Ever since, Rabbi Cohen’s oft-repeated anthem has been validation: “Give Jewish kids validation and a sense of value and personal stake in their own success” he declares, “and they will inherently realize that drug, alcohol, physical gratification, and criminal behavior are a dead end.”
According to Rabbi Cohen, the unconscious trend to drain authentic spirituality from Torah education was a serious case of “letting our children down at the worst time possible.” He explains how “just when all these negative secular influences were at their strongest, leading Jewish kids to act out in ways never seen before, the whole focus in education shifts to who is the best learner, who are the top bochurim, who is dressing the way he or she is supposed to, and rejecting any and all who isn’t, aren’t, and doesn’t.”
Rabbi Cohen shrugs his head as he describes a community that created impossible molds that few can fit and retain any shred of individuality. “We spawned a generation of Jewish children who are starving for validation, and in their hunger turn elsewhere in shame, misery, and frustration,” he says.
Defining Deviancy Up
A point Rabbi Cohen likes to make about preventing youths from teetering toward the edge of at-risk behavior is that parents and teachers have to make them feel good about being religious.
“When a child is brought up frum, his religious identity is a significant part of his being,” says Rabbi Cohen. “If you start indicating the child’s a failure at being frum, the hurt cuts deep.”
When connecting dots like these, it makes sense that the changing focus of the mainstream to superficial attributes such as dress, material advancement, and endurance in learning left otherwise fine, erliche Jewish teens reeling. What choice would they have but to feel unfulfilled and worthless as Jews and, by extension, as people – especially when compared to co-religionists who excelled at maintaining these new standards?
The scenario brings to mind the wise admonition of the late Senator Daniel Patrick Moynihan, who warned against “defining deviancy down.” The senator’s concern was that liberal policy thinkers of the time were allowing deviant behavior to become a societal norm.
In our case, by perpetrating the very opposite – by defining deviancy up – we labeled normal Jewish teens, struggling with lures and influences that were unimaginable a generation ago, as deviants. By demanding unrealistically high standards of excellence, the mainstream closed the doors on teens who needed help – simply because they needed it.
How do so many Jewish children become at-risk – and in very real of being lost forever? It’s because these are the ones who fell beyond the boundaries of newly redrawn expectations of frum behavior. These are the ones who found little alternative to heading in another direction.
Help – Don’t Pity
Seventeen years ago, Rabbi Dovid Weissman, founder of Yeshiva Toras Yisroel, an alternative mesivta in Flatbush, was asked to work with a group of boys who, had they been born a few years later, would have been labeled “at risk.”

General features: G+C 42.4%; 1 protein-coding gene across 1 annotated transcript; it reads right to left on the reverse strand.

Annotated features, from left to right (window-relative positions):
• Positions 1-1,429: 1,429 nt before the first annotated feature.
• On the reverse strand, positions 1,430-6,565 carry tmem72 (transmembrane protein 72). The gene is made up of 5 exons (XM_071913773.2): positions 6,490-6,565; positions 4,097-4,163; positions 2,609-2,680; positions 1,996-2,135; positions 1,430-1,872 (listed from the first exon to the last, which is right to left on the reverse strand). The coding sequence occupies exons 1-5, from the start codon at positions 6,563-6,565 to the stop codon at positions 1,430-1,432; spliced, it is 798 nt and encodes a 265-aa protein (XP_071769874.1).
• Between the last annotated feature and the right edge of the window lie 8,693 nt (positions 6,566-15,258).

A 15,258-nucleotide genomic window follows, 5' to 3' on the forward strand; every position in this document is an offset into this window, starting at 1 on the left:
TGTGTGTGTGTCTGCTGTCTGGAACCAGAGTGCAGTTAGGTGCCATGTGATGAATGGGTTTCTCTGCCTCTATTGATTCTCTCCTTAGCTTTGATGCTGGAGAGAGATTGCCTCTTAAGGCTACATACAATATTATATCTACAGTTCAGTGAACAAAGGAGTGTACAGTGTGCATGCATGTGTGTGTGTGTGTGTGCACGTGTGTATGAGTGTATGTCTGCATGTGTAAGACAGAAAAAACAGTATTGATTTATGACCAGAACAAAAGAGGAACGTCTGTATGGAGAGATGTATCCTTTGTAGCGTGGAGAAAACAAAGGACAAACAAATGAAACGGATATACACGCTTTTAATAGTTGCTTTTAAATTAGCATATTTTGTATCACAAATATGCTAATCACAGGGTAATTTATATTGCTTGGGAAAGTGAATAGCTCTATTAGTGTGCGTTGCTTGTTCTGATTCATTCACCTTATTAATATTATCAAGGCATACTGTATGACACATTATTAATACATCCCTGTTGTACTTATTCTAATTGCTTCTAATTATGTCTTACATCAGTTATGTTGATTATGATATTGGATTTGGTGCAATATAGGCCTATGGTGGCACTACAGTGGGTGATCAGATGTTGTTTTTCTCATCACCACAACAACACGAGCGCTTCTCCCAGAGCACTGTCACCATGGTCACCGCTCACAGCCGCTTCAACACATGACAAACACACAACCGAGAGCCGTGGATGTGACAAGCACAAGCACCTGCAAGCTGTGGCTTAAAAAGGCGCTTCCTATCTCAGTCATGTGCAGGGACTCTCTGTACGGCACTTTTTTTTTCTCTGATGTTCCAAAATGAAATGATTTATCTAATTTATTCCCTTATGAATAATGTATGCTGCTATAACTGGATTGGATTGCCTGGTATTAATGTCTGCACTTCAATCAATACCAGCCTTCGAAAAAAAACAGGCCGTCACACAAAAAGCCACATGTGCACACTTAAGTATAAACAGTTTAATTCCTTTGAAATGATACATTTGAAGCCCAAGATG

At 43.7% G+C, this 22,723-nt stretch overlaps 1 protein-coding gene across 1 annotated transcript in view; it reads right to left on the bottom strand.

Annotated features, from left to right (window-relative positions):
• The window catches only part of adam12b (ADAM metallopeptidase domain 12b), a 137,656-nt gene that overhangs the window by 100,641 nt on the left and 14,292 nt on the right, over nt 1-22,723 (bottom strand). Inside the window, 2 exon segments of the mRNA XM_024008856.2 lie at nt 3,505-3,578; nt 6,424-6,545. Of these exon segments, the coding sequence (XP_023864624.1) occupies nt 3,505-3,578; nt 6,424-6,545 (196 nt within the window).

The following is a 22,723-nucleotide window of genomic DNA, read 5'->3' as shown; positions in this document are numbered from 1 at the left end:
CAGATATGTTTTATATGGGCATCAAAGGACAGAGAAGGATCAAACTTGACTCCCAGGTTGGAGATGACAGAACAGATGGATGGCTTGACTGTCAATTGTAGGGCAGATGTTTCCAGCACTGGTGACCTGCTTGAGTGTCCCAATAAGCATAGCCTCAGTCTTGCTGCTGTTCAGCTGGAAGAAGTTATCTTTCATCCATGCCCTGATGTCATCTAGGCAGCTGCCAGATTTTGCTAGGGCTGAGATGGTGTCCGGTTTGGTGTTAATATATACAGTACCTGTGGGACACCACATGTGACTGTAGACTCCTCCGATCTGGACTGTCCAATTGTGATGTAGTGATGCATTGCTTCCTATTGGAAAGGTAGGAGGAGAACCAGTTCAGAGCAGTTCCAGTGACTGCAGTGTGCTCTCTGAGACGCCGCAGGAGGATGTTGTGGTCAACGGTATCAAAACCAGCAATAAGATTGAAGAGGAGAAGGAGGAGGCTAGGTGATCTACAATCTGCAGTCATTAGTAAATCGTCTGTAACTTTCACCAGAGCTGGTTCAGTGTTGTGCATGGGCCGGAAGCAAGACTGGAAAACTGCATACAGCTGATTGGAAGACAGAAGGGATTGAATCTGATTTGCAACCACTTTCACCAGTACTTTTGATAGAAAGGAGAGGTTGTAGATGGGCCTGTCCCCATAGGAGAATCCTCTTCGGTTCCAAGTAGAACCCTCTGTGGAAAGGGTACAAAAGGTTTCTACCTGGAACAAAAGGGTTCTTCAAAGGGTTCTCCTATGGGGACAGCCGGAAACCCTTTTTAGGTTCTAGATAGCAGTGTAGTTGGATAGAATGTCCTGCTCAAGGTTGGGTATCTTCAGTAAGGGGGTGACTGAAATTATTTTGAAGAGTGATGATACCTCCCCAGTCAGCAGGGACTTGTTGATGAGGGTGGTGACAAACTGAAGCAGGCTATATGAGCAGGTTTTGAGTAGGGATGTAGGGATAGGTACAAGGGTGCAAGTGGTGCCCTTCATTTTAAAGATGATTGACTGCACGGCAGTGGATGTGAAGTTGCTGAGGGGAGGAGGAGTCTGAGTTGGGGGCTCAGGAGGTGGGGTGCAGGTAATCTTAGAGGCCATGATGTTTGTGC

“Back then,” says Rabbi Weissman, “the serious issues were mostly related to emuna and poshut frumkeit. Drugs became more of a problem in the 90’s.” Still, this was the beginning of Rabbi Weisman̓s long career helping at-risk teens.
Even today, Rabbi Weissman’s bochurim don’t abuse drugs. “You can’t work with a kid on drugs,” he says. “The only way to help is if you get them off drugs first.” Rabbi Weissman doesn’t view this perspective as uniquely his own. “This is something we all learned after we started working with at-risk teens.”
Rabbi Weissman recalls how when the at-risk crisis was first widely identified, many favored the approach of showering troubled youths with pity, unconditional love and acceptance – while asking nothing in return. “But this isn’t solving the problem,” he says. “It’s enabling the problem.”
“Teens at risk lack the personal validation they need to function as happy, productive people,” he continues. “If you only give pity and unconditional benefits, they’re not growing. In addition to love and understanding, they also need conditions, demands, goals, structure, and responsibility. Everything but pity.”
For parents, Rabbi Weissman strongly advocates structure and knowing when to bend. He tells a story about the parents of a boy he taught. “I told [the parents] they were too hard on him, that despite his difficulties he was a very good boy. So the mother says to me, “But he goes to movies.” I was surprised she was stuck on this point; I mean he was already veering toward drugs – really serious issues.
“I said, ‘You know, it may not be the best thing for a yeshiva boy to be going to movies, but he could go to movies and still be frum.’ ” Rabbi Weissman shakes his head as he continues. “The mother looked at me and said, “What do you mean?’ ”
He says parents must always look out for their children, but “you have to close an eye sometimes and remember the bigger picture.”
Validation Is All You Need
Rabbi Cohen mentions another, very illuminating way to view the problem of drugs in the frum community. “Drugs are not the problem. Rather, they’re a symptom of spiritual emptiness and a lack of simcha in serving Hashem. A child feels empty inside because his neshoma is crying out for some spiritual food. Often the mind misunderstands and tries to feed the hunger with drugs, booze, and physical gratification.”
Conversely, Rabbi Cohen feels that for children who see joy in Yiddishkeit – who feel validation, purpose, and meaning, “you could dump all the temptations and filth and drugs and secular depravity over their head and they’re capable of withstanding the temptation. That is how important and how powerful happiness and purpose are.”
To help teens find validation, Rabbi Cohen urges parents and rebbeim to help children feel successful at being religious. How? “Talk to them,” he says. “Listen. Answer questions. Elevate the concept of hashgacha pratis. Rejoice in mitzvos. Demonstrate joy in being Jewish and serving Hashem.”
If those steps are carefully followed, Rabbi Cohen says, “the only ‘risk’ your children face is losing the sense of pointlessness and purposelessness in life and religion so many teenagers wallow in. Instead, they find and feel joy, happiness and validation everywhere they turn.”
Dr. David Pelcovitz, the Straus Chair Professor in Education and Psychology at Yeshiva University’s Azrieli Graduate School of Jewish Education and Administration and a leading expert on family trauma and at-risk youth, agrees. “Kids who have joy in their lives typically don’t drift,” he says.
Dr. Pelcovitz sees youths at risk as youths who are in pain and crying for help.
“A colleague,” he relates, “once asked a group of at-risk teens, ‘If I could give you a pill that would transform you overnight into a normal, functioning member of the community, who fits in and feels comfortable with other people, would you take it?’ Every single one said they’d do it in a second.”